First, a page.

If You Don’t Carry a Tiny Notebook When You Travel, Get One

In a world with no shortage of Instagram-worthy photos of people jumping off of cliffs or riding elephants on holiday, putting memories into writing seems far less exciting.  Catchy photos get more “likes” than essays, which tend to be overlooked by everyone other than our mothers.  However, if your goal is to truly document your reactions, feelings, and thoughts about a new place, nothing beats putting pen to paper.

Tiny Notebooks and Solo Travel

The tiny notebook is the perfect travel companion.  It is inconspicuous, lightweight, and most importantly, private.  In it I have recorded “politically incorrect” observations without worrying about being criticized by internet trolls. If I find out later that my observations are naive or altogether wrong, I can edit my thoughts and not worry about them being repeated.

Why Not Just Take a Picture?

While traveling in China, my tiny notebook is where I recorded the meals that I ate, the names of unfamiliar foods, and how I really felt about people jockeying to take pictures with “a real live Black person.”  Day by day I’ve jotted down seemingly insignificant details — the names of streets crossed, how much a taxi cost, how long it took to walk the entire Forbidden City, which pool was my favorite at the hot springs spa, who I wish was sitting next to me as I watched that beautiful sunset. Today those notes trigger my memories in a way that the photos simply can’t.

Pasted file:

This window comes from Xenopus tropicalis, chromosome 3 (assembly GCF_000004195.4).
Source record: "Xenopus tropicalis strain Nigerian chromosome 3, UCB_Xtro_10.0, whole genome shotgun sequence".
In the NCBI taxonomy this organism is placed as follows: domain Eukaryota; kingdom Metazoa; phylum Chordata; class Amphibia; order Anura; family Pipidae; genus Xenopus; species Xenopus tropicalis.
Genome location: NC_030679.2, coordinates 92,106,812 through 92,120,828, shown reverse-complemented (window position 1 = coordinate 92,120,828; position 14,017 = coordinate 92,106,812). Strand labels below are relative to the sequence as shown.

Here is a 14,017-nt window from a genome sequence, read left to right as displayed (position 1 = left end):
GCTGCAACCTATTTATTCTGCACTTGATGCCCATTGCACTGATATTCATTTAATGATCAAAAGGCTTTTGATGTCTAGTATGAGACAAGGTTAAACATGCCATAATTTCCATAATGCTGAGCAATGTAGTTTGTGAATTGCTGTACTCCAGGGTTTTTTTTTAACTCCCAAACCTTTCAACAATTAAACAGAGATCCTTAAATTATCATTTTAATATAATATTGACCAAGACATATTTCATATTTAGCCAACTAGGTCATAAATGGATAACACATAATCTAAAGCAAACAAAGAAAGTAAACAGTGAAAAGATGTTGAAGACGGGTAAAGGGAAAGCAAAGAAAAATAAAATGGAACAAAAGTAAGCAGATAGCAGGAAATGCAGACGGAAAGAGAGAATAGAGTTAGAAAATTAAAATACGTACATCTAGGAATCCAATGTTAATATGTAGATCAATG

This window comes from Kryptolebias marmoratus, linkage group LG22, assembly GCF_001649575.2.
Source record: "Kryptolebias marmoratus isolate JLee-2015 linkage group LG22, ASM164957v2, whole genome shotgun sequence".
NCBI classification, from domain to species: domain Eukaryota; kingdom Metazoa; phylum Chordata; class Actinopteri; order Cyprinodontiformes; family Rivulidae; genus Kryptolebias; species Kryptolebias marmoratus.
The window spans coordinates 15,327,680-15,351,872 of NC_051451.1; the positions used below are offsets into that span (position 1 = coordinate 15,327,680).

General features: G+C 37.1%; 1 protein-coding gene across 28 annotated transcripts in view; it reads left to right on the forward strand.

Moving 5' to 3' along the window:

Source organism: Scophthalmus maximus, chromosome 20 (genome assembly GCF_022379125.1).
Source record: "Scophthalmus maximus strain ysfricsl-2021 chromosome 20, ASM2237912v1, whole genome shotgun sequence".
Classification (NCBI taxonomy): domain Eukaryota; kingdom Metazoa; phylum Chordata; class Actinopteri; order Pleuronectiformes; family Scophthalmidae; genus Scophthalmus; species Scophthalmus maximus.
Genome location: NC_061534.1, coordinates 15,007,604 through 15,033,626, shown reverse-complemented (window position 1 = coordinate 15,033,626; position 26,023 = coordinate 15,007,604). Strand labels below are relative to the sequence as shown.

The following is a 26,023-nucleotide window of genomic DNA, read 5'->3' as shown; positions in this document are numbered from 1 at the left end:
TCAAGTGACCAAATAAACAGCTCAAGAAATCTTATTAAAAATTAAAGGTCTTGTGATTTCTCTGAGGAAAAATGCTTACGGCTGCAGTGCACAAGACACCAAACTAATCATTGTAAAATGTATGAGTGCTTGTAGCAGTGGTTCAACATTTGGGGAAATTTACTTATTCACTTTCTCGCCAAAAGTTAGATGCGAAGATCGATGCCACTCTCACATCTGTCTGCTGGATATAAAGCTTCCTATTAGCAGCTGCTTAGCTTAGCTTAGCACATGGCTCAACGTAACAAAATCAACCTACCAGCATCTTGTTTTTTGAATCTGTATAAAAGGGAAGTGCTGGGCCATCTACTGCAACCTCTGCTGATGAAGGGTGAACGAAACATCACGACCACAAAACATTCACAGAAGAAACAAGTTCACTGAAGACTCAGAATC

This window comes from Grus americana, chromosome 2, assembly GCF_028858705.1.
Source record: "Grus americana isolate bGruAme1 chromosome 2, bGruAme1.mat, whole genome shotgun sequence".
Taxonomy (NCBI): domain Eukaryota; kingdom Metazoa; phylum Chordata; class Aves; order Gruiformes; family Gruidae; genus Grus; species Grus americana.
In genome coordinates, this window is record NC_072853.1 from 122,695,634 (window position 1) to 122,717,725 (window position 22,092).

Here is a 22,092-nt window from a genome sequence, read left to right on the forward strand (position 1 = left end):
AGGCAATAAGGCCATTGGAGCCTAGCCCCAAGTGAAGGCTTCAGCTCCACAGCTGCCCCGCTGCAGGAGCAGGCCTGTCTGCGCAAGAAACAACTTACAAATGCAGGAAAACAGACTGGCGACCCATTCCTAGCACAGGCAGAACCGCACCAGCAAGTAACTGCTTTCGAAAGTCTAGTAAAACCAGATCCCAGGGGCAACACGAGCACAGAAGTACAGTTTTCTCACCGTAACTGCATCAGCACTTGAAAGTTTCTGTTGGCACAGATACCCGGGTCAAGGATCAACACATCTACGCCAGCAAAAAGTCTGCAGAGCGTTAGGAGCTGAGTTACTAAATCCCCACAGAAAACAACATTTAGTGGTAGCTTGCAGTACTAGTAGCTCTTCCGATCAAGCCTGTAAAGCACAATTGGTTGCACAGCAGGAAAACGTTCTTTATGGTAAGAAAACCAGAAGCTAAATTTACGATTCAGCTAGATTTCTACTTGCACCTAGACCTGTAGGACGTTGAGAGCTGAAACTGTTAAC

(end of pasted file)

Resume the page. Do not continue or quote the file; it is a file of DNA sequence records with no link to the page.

Scrap-booking for the Rest of Us

Pairing a tiny notebook with glue or tape makes it easy to scrap-book on the go.  Open mine from 2002 and you’ll find a ticket stub from Rent, my first Broadway play.  It holds phone numbers of people I’ve met, reflections on my first time crossing the Brooklyn Bridge, notes about what adventure I wanted to experience next.

Tiny Notebooks and New Ideas

Travel inspires creativity.  And it is nearly impossible for a photograph to document the new ideas that surface when experiencing a place for the first time. Jotting those ideas down in a tiny notebook is your insurance.  As long as you don’t lose it, you can always go back and re visit everything you thought you forgot — that great business idea, the name of a local artist that your bartender recommended, tips for future travelers, or maybe even why you will never step foot in that place again.

If you don’t carry a tiny notebook when you travel, get one. Twenty years from now, you’ll be glad that you did.

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